- > Bhangarh Fort, Rajasthan
- > Kuldhara, Rajasthan
- > Shaniwarwada Fort, Pune
- > GP Block, Meerut
- > Raj Kiran Hotel, Lonavala
- > Sanjay Van, New Delhi
- > Brij Raj Palace, Rajasthan
- > Agrasen Ki Baoli, New Delhi
- > Mukesh Mills
- > Sanjay Gandhi National Park, Mumbai
- > South Park Cemetary, Kolkata
- > Cantonment Area, Delhi
- > Lambi Dehar Mines, Musoorie
- > Kalpalli Cemetary, Bangalore
- > The Mansion, Pune
- > Vas Villa, Bangalore
- > Khairatabad Science College, Hyderabad
The Park Street Cemetery was one of the earliest non-church cemeteries in the world, and probably the largest Christian cemetery outside Europe and America in the 19th century. Opened in 1767 on what was previously a marshy area, the cemetery was in use until about 1830 and is now a heritage site, protected by the Archaeological Survey of India (ASI).
The cemetery was opened to relieve the pressure on the old burial ground in the heart of the city. The road leading to the cemetery came to be known as the Burial Ground Road but was subsequently renamed Park Street after the park around Vansittart’s garden house. By the year 1785 the burial ground had been extended on the northern side of Park Street and by 1840 a vast new cemetery was opened to the east of the Lower Circular Road. The Europeans started to disuse it in the year 1790. It has been confirmed by a marble plaque at the gate which reads “South Park Street, Opened:1767, Closed:1790”.
“The South Park Street Cemetery (SPSC) is a splendid example of the eclectic tastes of British and Eurasians who were at the helm of affairs in India in the 18th and 19th centuries. The grounds, measuring some eight acres, are enclosed by a high brick wall. Within this, we find an array of 1600 tombs with cenotaphs, tablets and epitaphs, surrounded by a picturesque landscape of tall, shady trees, bushes and plants of many varieties. The tombs, raised on a brick plinth, are mostly of a square, rectangular or circular structure capped by a domical roof and fronted by Corinthian or Ionian columns that support an entablature contained within the pediment. Besides these, there are other types of monuments, including, obelisks, cairns, carved stone urns resting on fluted columns, and the most beautiful sarcophagi. We discern an admixture of the Gothic, and a rich flavour of the Indo-Saracenic style. Of the latter, mention may be made of a unique and composite brick structure built in the ‘panchyatana’ manner, with a central dome flanked by miniature replicas of Orissan ‘rekha deul’ on four sides. Coupled with this peculiarity, the black basalt carvings on the frontal façade indicate a distinct respect for the Hindu faith.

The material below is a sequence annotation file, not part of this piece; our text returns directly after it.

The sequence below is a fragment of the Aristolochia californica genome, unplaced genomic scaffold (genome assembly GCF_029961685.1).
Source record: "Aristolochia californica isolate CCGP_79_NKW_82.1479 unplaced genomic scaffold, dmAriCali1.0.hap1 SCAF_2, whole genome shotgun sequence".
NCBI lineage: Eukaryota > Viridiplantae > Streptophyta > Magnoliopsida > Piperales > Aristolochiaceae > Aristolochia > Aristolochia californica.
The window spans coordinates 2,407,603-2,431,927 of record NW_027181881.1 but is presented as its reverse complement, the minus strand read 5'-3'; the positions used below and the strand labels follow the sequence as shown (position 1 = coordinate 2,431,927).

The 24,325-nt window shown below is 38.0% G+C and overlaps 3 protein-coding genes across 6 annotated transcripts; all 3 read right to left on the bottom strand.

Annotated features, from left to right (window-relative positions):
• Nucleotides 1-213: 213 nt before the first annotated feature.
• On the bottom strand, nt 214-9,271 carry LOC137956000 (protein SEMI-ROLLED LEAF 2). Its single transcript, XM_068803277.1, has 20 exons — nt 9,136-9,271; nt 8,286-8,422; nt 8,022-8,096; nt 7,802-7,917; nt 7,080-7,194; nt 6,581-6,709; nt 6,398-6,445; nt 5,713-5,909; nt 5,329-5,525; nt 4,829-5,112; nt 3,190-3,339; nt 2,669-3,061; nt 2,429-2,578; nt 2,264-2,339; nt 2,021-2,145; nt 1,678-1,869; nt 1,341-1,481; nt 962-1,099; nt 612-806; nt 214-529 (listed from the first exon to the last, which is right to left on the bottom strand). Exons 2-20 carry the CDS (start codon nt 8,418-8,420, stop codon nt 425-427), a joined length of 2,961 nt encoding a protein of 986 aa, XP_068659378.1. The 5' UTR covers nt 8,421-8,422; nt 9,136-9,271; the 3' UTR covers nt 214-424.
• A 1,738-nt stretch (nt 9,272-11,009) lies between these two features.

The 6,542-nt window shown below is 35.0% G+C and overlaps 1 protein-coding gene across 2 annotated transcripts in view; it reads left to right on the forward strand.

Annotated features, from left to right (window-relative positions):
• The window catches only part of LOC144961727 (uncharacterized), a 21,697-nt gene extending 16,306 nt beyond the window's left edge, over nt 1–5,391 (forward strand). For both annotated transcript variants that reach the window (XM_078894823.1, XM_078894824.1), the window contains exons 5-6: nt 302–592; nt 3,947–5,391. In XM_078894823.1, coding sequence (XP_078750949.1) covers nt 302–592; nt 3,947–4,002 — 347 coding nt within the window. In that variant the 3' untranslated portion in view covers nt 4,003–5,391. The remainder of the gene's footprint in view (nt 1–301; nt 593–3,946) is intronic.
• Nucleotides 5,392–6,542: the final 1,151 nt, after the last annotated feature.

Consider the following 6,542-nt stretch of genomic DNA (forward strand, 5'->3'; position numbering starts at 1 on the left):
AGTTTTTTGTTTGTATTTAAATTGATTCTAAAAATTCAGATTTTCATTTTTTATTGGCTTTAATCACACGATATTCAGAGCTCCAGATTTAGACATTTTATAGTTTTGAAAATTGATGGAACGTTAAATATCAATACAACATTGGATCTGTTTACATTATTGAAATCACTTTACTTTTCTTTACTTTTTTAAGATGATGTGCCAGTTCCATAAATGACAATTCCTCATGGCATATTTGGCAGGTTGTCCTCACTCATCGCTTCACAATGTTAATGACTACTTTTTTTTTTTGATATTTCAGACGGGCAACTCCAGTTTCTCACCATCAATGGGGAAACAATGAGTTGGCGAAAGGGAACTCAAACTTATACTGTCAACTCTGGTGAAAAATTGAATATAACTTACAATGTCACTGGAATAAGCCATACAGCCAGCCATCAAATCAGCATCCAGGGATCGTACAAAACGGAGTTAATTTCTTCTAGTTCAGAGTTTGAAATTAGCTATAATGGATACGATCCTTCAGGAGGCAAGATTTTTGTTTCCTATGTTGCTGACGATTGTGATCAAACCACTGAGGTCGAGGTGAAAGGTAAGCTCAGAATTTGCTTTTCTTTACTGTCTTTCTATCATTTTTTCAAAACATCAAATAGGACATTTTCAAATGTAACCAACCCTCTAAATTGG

W hile Gorosthanay Sabdhaan the film has made many youngsters head for the South Park Street Cemetery, my interest in the imperial cemetery has more to do with the novel of the same name and St Xavier’s College.
As a student of the college in the mid-1990s, the cemetery, which is nearby, used to be my favourite haunt after bunking classes. The visits stoked in me an interest in history, art and architecture, with Ray Senior’s Feluda adventure acting as a catalyst.
I have gone back to the cemetery numerous times after graduation and also had the opportunity of photographing the premises after taking permission from the Christian Burial Board.
A recce, however, revels that the cemetery was operational till long after 1790.
Many of those buried in the cemetery died young. William Dalrymple wrote about this in White Mughals: “…two monsoons was the average life span of a European in Bengal; one year, out of a total European population of 1200, over a third died between August and the end of December.”
Here are some of the graves that those visiting the cemetery after watching the film can take a look at
William Jones (died 1794): According to Satyajit Ray, Jones had the tallest grave in Calcutta. While most of the graves in the cemetery are of soldiers and are marked with crossed swords or guns, Jones being an archeologist has his grave marked with crossed spades.
Charles Hindoo Stuart (died 1828): The major general of East India Company used to bathe in the Ganga regularly and perform Hindu rituals. His tomb is modelled on a Hindu temple with an ornate edifice and stone carving of deities.
Rose Aylmer (died 1800): Most of the graves in the cemetery are obelisks (tall narrow tapering structures), which Jatayu described as “Borkha pora bhut” (ghost in a veil) in the novel. Aylmer’s grave is a spiral obelisk. The lines on the gravestone written by Walter Landor are interesting.
Elizabeth Barwell (died 1779): She was a stunning beauty and the heart-throb of many European men. Barwell’s pyramid-shaped grave probably covers the largest area among graves in Calcutta.